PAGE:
The 6 stages of play development

According to child psychologists, as your baby develops, so does the way they play. And each stage of your little one’s play is important in nurturing their intelligence, cognition, and social skills. Here at Kendamil, we’re all about the fun. ESPECIALLY when that fun serves an important and valuable purpose. This quote by Charles E. Shaefer sums up our feelings:

‘We are never more fully alive, more completely ourselves, or more deeply engrossed in anything than when we are playing’.

As adults, it reminds us that playtime is a natural instinct that we all have. And it should be nurtured and taken seriously!! So, let’s dig into the nitty-gritty of  all things play - so that you can help your little one grow and develop through the medium of fun!! 

And, who knows? Maybe, in the process, you can relocate your own playful spirit!

🤔 So what are the 6 stages of play development? 🤔

Are you ready to delve into the fascinating world of play? Let’s go!

  • 👶 0-3 months? Unoccupied play! 
  • When your little one’s a baby, their ‘play’ will manifest through motor movement, such as kicking, reaching for things and so forth. Your baby is discovering the world around them!

    baby laughing - play development

    Need extra resources? Check out our ‘best toys for babies 0-6 months’ blog to nurture your baby’s motor and sensory skills and movement with the best possible toys for their age.

  • 0-2 years? Solitary play! 
  • This involves a lot of independent play. Your little one may want to play with blocks and boxes over and over again - fostering their creativity. You might also find that your little one develops an imaginary friend. Don’t be alarmed! Unless you live in a horror movie, imaginary friends are simple manifestations of your little one’s budding imagination, helping them to start conversing, explaining concepts and becoming creative little beings.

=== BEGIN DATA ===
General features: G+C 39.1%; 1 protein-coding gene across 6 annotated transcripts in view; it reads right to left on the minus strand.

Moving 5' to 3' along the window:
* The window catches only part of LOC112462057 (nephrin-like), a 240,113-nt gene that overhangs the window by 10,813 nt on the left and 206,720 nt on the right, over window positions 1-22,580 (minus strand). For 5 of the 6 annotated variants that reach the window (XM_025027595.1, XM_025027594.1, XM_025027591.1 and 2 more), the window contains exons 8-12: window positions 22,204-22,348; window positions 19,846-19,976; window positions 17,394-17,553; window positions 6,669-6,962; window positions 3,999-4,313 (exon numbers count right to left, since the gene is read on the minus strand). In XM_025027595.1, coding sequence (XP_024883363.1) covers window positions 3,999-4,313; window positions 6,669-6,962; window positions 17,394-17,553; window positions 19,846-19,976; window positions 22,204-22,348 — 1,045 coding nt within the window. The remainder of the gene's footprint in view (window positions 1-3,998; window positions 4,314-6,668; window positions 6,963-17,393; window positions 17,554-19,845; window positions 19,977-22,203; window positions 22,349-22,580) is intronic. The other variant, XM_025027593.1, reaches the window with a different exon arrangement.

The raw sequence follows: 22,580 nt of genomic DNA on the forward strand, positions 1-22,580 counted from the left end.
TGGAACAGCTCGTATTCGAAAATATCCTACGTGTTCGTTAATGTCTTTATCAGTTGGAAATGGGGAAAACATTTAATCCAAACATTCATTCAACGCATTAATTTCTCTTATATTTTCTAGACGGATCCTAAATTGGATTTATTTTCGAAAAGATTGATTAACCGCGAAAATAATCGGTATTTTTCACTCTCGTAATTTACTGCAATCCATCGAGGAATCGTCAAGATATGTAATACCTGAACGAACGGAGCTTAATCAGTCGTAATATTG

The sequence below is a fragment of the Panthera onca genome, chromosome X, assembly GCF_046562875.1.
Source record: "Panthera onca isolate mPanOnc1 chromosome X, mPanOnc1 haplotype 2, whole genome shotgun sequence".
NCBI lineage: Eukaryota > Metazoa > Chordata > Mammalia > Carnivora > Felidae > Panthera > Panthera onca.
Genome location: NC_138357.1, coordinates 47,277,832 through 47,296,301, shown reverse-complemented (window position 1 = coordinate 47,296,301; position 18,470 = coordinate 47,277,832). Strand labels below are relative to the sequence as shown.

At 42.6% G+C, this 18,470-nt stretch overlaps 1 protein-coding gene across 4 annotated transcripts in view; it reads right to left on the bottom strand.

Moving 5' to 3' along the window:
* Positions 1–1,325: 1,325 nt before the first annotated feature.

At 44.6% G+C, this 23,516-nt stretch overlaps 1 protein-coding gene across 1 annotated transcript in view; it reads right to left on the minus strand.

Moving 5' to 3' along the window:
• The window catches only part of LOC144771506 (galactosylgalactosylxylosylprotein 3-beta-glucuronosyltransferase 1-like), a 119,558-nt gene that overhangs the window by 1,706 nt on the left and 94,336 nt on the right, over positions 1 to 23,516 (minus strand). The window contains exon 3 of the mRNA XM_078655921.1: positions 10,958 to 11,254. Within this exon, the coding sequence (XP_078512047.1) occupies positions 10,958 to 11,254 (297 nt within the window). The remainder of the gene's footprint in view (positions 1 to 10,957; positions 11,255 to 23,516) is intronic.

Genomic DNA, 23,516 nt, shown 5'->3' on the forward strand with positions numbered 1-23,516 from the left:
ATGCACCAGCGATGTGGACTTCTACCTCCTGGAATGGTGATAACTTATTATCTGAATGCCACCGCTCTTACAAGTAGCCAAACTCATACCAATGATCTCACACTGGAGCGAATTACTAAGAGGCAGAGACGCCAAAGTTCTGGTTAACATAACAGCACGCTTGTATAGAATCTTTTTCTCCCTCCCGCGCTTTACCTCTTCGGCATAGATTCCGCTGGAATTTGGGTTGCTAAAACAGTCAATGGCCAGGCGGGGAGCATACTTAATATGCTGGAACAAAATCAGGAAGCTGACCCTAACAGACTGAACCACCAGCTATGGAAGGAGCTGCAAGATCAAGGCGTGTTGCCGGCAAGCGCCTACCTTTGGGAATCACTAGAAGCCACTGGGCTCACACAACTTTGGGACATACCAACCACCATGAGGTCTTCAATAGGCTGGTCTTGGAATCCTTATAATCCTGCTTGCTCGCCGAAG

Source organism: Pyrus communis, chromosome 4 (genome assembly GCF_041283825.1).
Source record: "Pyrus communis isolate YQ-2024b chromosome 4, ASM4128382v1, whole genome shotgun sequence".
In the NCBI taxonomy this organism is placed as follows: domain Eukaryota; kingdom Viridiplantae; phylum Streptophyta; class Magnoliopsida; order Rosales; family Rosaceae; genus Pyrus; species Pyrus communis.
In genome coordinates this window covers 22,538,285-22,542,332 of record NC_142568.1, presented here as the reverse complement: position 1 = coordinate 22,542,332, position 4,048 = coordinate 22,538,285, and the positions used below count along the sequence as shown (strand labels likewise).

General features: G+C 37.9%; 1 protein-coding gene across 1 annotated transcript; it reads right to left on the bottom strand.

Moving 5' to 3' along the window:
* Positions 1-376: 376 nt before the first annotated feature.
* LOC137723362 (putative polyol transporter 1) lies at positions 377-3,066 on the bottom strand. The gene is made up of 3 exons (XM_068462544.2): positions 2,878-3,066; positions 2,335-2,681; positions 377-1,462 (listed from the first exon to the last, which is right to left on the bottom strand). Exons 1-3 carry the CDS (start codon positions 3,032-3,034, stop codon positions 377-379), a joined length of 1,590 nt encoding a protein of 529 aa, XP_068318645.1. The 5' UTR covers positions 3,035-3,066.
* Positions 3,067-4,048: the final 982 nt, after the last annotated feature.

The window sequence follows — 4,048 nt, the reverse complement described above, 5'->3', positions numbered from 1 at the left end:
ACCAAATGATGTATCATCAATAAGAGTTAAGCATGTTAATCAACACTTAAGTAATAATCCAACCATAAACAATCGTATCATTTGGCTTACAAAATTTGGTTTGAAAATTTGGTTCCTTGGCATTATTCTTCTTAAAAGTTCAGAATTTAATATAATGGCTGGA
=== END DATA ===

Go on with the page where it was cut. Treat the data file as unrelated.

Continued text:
child playing with car toy - play development

    Need extra resources? Check out our ‘best toys for babies 6-12 months’ blog and ‘best toys for toddlers’ blog to foster your child’s solitary time - with the right toys to stimulate a strong sense of creativity and imagination! 

  • 👀 2 years+? People watching! 
  • As your little one develops into their toddlerhood, you’ll likely see them people-watching. Especially if other children are nearby!

    two children playing with train together  - play development

    Need extra resources? The NHS has a great number of articles on nurturing your little one’s play development, solitary or otherwise. We like this one, because it talks you through the best way to foster your child’s ‘everyday skills’.

  • 🤸⛹️ 2+ years? Playing next to other children! 
  • Also known as ‘parallel play’ your toddler may be playing alongside other children, not quite engaging with them quite yet.

    two children playing with building blocks - play development

    Need extra resources? Alongside our ‘best toys for toddlers’ article, we feel that our ‘toy safety’ blog may come in especially handy during this period of ‘parallel play’ - especially as your little one deviates to playing ALONGSIDE other children. There’s the chance that your little one could emulate other children’s activities, so it’s important to stay alert and keep your little one safe as they play.

  • 👋 3-4 years? Interactive play! 
  • In their late-toddler years, you’ll likely find your little one is playing with their peers (especially if you’re sending them to nursery!). This is a fantastic time for your toddler to begin to nurture their interactive, team-building skills. However, you might find that your little one is still engaging in solitary play quite a bit - perhaps playing alongside other children, with the same toy, but engaging in different activities. That’s totally normal. 

    two children playing with wooden toys - play development